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PAAY Partners With Bluefin To Further Secure eCommerce Transactions

Atlanta payments encryption firm Bluefin is partnering with New York mobile payments processor PAAY to advance eCommerce security.

“The combined Bluefin/PAAY solution set is as close as we can get to a silver bullet in payment security for eCommerce transactions,” Ruston Miles, co-founder and chief strategy officer at Bluefin, said in a statement on Tuesday (Nov. 10). 

“PAAY provides strong authentication at the front door and Bluefin encrypts and tokenizes the data at the point of interaction on the web. Most online merchants rely solely on SSL/TLS to encrypt the data being sent from their websites. This leaves payment data vulnerable while inside the web page before it is transmitted. Hackers have exposed this vulnerability extensively over the years,” Miles added.

Founded in 2007 by Miles and John Perry, who serves as chief executive officer, Bluefin specializes in encryption and tokenization payment and data security. 

New York-headquartered PAAY, a consumer authentication innovator co-founded in 2011 by James Ruffer and Yitz Mendlowitz, has a new security solution that aims to obliterate hacking and fraud threats.

PAAY’s latest utility set “combines 3DS, hardware-based encryption, and vaultless tokenization to provide merchants a liability shift, strong customer authentication, data confidentiality, and compliance with the General Data Protection Regulation (GDPR) and the Payment Services Directive 2 (PSD2),” according to the statement.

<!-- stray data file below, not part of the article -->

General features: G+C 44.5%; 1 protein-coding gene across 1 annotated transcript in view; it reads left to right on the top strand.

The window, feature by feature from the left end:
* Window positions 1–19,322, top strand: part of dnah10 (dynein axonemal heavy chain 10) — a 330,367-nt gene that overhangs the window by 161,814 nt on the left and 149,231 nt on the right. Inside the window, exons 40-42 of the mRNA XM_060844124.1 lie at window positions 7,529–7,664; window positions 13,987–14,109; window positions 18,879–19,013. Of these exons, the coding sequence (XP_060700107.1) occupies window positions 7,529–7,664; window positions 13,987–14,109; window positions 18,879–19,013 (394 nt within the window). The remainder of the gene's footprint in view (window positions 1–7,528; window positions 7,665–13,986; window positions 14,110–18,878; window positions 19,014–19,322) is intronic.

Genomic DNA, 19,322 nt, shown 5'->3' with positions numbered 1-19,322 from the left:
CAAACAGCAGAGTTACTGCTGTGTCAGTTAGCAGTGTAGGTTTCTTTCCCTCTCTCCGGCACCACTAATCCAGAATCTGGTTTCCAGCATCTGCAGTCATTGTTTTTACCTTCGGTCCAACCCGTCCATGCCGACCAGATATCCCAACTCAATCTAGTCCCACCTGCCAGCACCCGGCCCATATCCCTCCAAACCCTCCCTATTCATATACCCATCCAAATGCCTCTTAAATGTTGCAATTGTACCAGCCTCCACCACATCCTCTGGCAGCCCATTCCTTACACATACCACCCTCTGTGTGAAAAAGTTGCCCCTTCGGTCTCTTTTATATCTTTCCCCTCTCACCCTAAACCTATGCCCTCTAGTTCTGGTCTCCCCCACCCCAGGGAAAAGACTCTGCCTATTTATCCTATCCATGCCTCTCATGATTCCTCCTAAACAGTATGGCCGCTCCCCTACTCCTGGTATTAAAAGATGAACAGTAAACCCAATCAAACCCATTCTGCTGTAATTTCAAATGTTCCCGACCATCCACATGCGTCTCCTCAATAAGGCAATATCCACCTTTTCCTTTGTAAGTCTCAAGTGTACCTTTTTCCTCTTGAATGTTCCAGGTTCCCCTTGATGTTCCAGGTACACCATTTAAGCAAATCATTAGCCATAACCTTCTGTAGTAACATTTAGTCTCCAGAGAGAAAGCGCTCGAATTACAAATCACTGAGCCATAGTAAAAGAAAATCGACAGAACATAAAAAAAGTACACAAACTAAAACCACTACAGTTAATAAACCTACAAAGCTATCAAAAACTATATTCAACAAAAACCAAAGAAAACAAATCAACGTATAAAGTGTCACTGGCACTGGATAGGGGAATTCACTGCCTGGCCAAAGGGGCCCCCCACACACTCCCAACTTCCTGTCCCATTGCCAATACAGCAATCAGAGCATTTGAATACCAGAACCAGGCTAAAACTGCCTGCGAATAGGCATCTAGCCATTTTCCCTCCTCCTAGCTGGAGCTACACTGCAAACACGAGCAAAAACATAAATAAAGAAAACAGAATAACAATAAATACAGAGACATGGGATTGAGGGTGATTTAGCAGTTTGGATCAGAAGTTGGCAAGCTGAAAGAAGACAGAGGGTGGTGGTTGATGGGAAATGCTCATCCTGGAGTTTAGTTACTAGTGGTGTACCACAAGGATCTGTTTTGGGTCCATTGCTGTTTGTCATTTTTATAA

The partnership aims to eliminate large-scale breaches, which are accelerating in intensity and frequency in 2020, especially amid the COVID-19 pandemic. Cyberattacks have jumped 273 percent in the first quarter of this year over the same period in 2019.

Further, online sellers have been tackling chargeback fraud, which could account for about 86 percent of all chargebacks. Each $1 of fraud costs retailers $3.13. 

The new solution also helps shield merchants from fines related to GDPR and the California Consumer Privacy Act (CCPA) noncompliance. 

“Violation of these Regulations and Acts, carry enormous penalties, ranging up to 4% of the business’ annual global revenue or $20 million Euro,” said Adam Gluck, chief technology officer, PAAY. “There have been companies fined upwards of $250M under GDPR and merchants need a solution to conduct business in this environment.”

In an August PYMNTS interview, PAAY’s Mendlowitz said COVID-19 propelled all merchants to pursue a digital-first strategy to survive, which was not typically the case. 

Getting the European Union on the path to 3D Secure 2.0 (also known as 3DS 2.0 or EMV 3DS) has not been smooth, however, accelerated eCommerce demand spurred the pandemic, has gotten the technology paradigm off the ground.

An October credit card frictions report by PAAY and PYMNTS indicates that among the most typical reasons for a card decline is due to verification issues like legitimacy or credit limits.

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